Now that we’ve elected and inaugurated a new president, gotten through the holiday rush and we’ve started a brand new year, it’s time, in my opinion, for a little silliness. I think we need to take a break. We’ve faced hard decisions, made tough choices and returned the ugly sweater from Aunt Agnes...it’s definitely time for some fun.
So I’m breaking out the Southern humor card. I hope you enjoy reading these Southern expressions we’ve probably all used and heard our whole lives...
“Kerosene cat in hell with gasoline drawers on.” A colorful Southern expression used as as evaluation of someone's ability to accomplish something. "He ain't got no more chance than a kerosene cat in hell with gasoline drawers on."
"There's more roaches in that house than you can shake a hand full of copperhead snakes at." Any time you want to express an exaggerated quantity of something, you can opt for the copperhead snake comparison. Although you're likely to get a few confused looks from participants in your conversation, it's sure to be etched in their memory.
"I swanee, I've never heard so much ruckus in all my life as I did last night." Yes, swanee is a word used by older, God-fearing Southern women wanting a substitute for "I swear," which is presumably more offensive in certain social circles.
"I was as nervous as a long-tailed cat in a room full of cloggers." There are variations of this one. I've also heard as nervous as a long-tailed cat in a room full of rocking chairs. Basically, what you're doing here is going a step further for your listener. You could have said, "Dang, I was scared," but that’s just plain boring. You're going the extra step by producing vivid imagery. You may even be considered a literary genius by some after this poignant delivery.
"That politician is as crooked as a dog's hind leg." No explanation needed here.
"Man, I ain't trying to be mean or anything, but Aunt Brenda is looking rough as a cob lately." When using this phrase, it's preferred and more effective if you wince and shudder. It's a more matter-of-fact way of saying someone is ugly or nasty-looking. Also, however, it can be used to convey how haggard a person looks.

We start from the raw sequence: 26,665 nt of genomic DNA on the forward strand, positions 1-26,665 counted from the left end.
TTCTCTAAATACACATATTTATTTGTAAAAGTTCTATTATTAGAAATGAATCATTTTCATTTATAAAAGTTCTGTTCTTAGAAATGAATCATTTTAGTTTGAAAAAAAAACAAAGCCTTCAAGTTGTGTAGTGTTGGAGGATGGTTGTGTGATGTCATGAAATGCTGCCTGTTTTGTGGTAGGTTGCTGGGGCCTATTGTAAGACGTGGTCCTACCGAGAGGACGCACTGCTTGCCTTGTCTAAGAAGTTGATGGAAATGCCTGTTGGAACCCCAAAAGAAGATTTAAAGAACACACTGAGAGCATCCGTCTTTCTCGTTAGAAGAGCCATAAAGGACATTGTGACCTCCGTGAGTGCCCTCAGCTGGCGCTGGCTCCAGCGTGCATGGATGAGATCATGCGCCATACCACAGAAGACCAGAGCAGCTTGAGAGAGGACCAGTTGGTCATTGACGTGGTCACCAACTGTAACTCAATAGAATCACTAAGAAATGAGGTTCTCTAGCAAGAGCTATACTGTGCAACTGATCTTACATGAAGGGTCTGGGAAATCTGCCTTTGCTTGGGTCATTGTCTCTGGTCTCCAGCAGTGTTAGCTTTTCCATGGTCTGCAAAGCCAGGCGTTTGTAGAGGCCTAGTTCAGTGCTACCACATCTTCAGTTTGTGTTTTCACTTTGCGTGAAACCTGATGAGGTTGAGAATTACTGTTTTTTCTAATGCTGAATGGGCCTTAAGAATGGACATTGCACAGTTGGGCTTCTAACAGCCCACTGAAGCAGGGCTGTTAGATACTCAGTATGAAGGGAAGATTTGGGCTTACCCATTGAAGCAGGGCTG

"No, I don't want any more chicken. I'm full as a tick." Yes, you have just brought up images of a blood-sucking mite at the dinner table, but your friends and family get the point. You are a glutton and can feel the food rising in your throat when you bend over to get your fallen napkin. At any moment you may need to relieve yourself by vomiting. Just saying "I'm full" wouldn't have conveyed all this as effectively.
"That's slick as owl crap." The presumption here, of course, is that owl feces are slippery and, consequently, dangerous to those who may be meandering in the forest late at night. But since this one is a bit cruder, don't pull it out in mixed company.
There are numerous expressions we use in my family, and most of them come from my mom. She’s a self-proclaimed country girl, and she’s got a million of ‘em. But I’ll close this column out with my favorite one...I’ll set the stage for you.
My mother’s nickname is Tater. Yep. Tater. I’m not sure who started that one, but on her side of the family, apparently, nicknames are a big thing. I’ve got an Uncle Bug, a cousin Boot, an Aunt Doodle, an Aunt Moopy, an Aunt Monk and... Well, you get the idea. My mom even has a cousin affecionately called Runt. Every in our clan has nicknames. And since my mom’s one of 11 kids (they didn’t have cable), you can bet there’s a lot of names to remember.
I don’t know why the nicknames came about, but as for the Tater thing, I can explain that one. My mother loves sweet potatoes. She’ll eat them any old way you shove them at her, including raw. As a child, I asked her why she loved them so much.
Her reply became my favorite colloquialism and the reason I give for loving Southern humor.
“It’s gooder’n snuff and ain’t near as dusty.”